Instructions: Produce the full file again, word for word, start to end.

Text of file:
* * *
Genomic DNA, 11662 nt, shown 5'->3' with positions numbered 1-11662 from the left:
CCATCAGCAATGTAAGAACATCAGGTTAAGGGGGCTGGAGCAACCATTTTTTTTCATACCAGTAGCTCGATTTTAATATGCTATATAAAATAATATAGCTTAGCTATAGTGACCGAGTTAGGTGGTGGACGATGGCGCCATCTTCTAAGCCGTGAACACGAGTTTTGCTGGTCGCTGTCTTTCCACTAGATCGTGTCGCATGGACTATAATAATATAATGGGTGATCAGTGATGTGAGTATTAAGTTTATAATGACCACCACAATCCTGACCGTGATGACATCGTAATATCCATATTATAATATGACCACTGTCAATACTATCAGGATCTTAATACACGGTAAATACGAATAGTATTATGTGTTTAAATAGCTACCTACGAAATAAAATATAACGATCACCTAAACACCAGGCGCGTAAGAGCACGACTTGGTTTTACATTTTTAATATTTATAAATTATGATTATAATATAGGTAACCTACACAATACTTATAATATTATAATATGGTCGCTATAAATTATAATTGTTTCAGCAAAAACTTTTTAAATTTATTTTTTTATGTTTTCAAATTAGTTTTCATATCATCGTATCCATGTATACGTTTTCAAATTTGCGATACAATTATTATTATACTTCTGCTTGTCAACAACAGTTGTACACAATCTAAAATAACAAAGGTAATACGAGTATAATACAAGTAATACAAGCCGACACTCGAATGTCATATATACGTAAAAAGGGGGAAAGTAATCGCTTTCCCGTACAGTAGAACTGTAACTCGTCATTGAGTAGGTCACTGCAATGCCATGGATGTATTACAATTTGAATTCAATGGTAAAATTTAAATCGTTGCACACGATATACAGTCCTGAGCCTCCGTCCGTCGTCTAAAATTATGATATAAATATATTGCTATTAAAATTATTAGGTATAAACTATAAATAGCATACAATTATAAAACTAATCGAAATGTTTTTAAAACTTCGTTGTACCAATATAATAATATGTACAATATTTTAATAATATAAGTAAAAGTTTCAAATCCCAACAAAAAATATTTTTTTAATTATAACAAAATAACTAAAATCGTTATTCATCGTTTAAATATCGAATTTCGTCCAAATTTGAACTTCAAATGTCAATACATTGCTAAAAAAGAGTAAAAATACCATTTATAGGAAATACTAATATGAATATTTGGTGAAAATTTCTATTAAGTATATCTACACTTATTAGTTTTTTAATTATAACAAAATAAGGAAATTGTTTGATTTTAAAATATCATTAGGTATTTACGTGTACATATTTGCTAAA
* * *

Genomic DNA, 11662 nt, shown 5'->3' with positions numbered 1-11662 from the left:
CCATCAGCAATGTAAGAACATCAGGTTAAGGGGGCTGGAGCAACCATTTTTTTTCATACCAGTAGCTCGATTTTAATATGCTATATAAAATAATATAGCTTAGCTATAGTGACCGAGTTAGGTGGTGGACGATGGCGCCATCTTCTAAGCCGTGAACACGAGTTTTGCTGGTCGCTGTCTTTCCACTAGATCGTGTCGCATGGACTATAATAATATAATGGGTGATCAGTGATGTGAGTATTAAGTTTATAATGACCACCACAATCCTGACCGTGATGACATCGTAATATCCATATTATAATATGACCACTGTCAATACTATCAGGATCTTAATACACGGTAAATACGAATAGTATTATGTGTTTAAATAGCTACCTACGAAATAAAATATAACGATCACCTAAACACCAGGCGCGTAAGAGCACGACTTGGTTTTACATTTTTAATATTTATAAATTATGATTATAATATAGGTAACCTACACAATACTTATAATATTATAATATGGTCGCTATAAATTATAATTGTTTCAGCAAAAACTTTTTAAATTTATTTTTTTATGTTTTCAAATTAGTTTTCATATCATCGTATCCATGTATACGTTTTCAAATTTGCGATACAATTATTATTATACTTCTGCTTGTCAACAACAGTTGTACACAATCTAAAATAACAAAGGTAATACGAGTATAATACAAGTAATACAAGCCGACACTCGAATGTCATATATACGTAAAAAGGGGGAAAGTAATCGCTTTCCCGTACAGTAGAACTGTAACTCGTCATTGAGTAGGTCACTGCAATGCCATGGATGTATTACAATTTGAATTCAATGGTAAAATTTAAATCGTTGCACACGATATACAGTCCTGAGCCTCCGTCCGTCGTCTAAAATTATGATATAAATATATTGCTATTAAAATTATTAGGTATAAACTATAAATAGCATACAATTATAAAACTAATCGAAATGTTTTTAAAACTTCGTTGTACCAATATAATAATATGTACAATATTTTAATAATATAAGTAAAAGTTTCAAATCCCAACAAAAAATATTTTTTTAATTATAACAAAATAACTAAAATCGTTATTCATCGTTTAAATATCGAATTTCGTCCAAATTTGAACTTCAAATGTCAATACATTGCTAAAAAAGAGTAAAAATACCATTTATAGGAAATACTAATATGAATATTTGGTGAAAATTTCTATTAAGTATATCTACACTTATTAGTTTTTTAATTATAACAAAATAAGGAAATTGTTTGATTTTAAAATATCATTAGGTATTTACGTGTACATATTTGCTAAA